Some typical emotional and psychological reactions to trauma can include:
Feeling numb or disconnected
Confusion and/or difficulty concentrating
Shock, disbelief and denial
Guilt, shame, or self-blame
Withdrawing from others
Anxiety or fear of everyday life
Feelings of extreme sadness or hopelessness
Anger, irritability or mood swings
Feeling overwhelmed when faced with simple tasks
Flashbacks and nightmares
How to treat Trauma and PTSD
While Trauma and PTSD can feel crippling at times, there are treatment options available;
Regular exercise and self-care is very important because Trauma can disrupt your fight or flight balance, burning off excess adrenaline with regular exercise can be beneficial, which will in turn release endorphins and contribute to a sense of well-being.
Mindful, rhythmic exercise such as martial arts, weight training, swimming, running, or even dancing would be beneficial.
Maintain relationships and avoid isolation
It can also be helpful to join a support group, volunteer, or just participate in social activities. It’s not necessary to discuss the trauma, simply to feel accepted by others, or to have a support system.
Working with a PTSD Coach or therapist can be beneficial in helping you work through the many layers of trauma.
Techniques may vary from coach to coach but PTSD therapy has three main goals:
Improve your symptoms
Teach you skills to deal with it
Restore your self-esteem
Most PTSD therapies fall under the umbrella of cognitive behavioral therapy (CBT).
The idea is to change the thought patterns that are disturbing your life, this might happen through talking about your trauma or concentrating on where your fears come from.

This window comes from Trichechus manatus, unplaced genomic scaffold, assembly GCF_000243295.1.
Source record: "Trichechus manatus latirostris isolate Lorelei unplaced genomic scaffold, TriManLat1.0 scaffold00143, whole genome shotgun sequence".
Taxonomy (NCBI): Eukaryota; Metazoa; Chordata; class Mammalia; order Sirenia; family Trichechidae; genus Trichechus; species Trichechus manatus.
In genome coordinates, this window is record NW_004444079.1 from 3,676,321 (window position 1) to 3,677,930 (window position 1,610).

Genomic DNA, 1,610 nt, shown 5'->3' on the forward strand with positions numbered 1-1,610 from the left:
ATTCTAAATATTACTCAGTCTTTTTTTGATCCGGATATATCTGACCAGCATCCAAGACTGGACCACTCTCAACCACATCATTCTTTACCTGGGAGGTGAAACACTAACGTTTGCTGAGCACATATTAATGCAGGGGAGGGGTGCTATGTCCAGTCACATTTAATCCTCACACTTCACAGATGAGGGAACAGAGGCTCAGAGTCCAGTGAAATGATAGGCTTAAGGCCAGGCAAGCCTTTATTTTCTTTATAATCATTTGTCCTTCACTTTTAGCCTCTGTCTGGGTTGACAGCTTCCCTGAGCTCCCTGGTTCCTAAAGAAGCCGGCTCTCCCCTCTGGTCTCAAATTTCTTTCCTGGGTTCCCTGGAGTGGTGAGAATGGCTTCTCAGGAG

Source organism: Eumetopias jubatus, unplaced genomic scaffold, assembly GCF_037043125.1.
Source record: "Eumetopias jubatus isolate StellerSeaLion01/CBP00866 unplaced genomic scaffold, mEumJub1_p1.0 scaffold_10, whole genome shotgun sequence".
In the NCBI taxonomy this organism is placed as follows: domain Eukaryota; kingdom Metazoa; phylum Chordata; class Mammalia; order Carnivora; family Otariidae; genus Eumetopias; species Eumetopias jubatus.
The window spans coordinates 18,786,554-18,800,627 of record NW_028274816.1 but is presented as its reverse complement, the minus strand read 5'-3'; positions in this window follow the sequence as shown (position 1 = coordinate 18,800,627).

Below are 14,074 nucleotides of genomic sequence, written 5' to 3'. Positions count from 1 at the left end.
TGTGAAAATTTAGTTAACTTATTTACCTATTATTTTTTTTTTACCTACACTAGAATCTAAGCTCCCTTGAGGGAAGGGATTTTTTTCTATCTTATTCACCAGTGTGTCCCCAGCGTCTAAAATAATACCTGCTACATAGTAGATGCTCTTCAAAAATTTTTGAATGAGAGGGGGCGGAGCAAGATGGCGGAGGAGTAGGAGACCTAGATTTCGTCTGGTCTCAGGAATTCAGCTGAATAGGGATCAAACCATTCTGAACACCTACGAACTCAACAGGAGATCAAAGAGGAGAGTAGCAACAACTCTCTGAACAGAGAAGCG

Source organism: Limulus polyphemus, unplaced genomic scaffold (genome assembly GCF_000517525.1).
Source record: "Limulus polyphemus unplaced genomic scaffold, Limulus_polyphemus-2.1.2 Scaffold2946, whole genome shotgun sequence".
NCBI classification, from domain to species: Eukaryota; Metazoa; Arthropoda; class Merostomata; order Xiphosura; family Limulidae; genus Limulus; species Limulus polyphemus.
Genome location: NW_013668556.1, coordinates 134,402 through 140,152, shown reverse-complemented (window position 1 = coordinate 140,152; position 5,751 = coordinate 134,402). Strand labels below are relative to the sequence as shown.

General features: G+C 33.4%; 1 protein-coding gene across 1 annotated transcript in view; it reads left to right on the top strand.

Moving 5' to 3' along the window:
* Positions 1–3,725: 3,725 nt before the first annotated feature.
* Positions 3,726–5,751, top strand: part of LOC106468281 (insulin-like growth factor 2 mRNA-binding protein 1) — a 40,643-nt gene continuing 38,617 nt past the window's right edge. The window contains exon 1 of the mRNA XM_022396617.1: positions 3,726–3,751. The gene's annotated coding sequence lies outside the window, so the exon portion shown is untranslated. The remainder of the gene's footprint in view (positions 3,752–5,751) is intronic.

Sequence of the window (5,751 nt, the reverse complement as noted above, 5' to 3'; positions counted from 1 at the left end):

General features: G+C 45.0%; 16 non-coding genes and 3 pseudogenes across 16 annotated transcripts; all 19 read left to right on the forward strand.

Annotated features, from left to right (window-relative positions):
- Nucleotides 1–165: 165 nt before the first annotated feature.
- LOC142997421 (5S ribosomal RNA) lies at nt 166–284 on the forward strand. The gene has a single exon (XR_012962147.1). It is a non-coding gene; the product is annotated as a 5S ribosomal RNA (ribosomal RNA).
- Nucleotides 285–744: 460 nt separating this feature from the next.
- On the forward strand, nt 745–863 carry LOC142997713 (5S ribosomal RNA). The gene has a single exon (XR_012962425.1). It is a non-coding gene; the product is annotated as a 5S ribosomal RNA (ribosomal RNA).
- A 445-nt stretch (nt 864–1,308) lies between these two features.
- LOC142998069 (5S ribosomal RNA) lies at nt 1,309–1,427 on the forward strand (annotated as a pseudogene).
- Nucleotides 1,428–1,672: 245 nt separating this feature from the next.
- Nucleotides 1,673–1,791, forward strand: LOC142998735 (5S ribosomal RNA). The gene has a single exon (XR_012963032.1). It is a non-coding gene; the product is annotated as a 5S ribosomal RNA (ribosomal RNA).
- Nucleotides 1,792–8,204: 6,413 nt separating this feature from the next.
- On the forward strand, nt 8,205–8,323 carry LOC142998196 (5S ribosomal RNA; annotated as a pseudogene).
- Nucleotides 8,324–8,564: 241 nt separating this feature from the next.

Therapy with Sharon
Sharon works in unique ways with her clients. Using many systems that she has used in her own healing journey to help to re-program her belief systems and internal dialogue.
Each coaching session is different and unique because Sharon understands that we are all different and unique.
She draws on her intuitive, right-brained, healer side to facilitate a healing path that aims to calm the responses to emotional and physical trauma.
All that she asks of you is that you have the willingness and the want to find more balance and healing in your life as well as your body.
Whenever I spend time in nature, I find that I am more able to connect more with my true natural side.
It helps me to feel more connected in a way that I can’t find when I’m in states of stress in my day-to-day life.
I love to experience the depth of Connection to the natural world through feeling, without thought. It’s the hardest thing to describe, but I experience just Being.
I totally love spending time just appreciating the natural state of the trees and the leaves rustling above me, the clouds racing in the sky, and little creatures running through the woods, in between the trees, in the bushes.
I feel alive. It really makes me feel alive. I think this is because I can sense the aliveness in the trees and the aliveness in the woods.
There’s something special about walking in the forest and the woodlands. Just connecting with the presence of these tall beings and just allowing yourself to be. In the Woods. Connecting deeply with Mother Nature.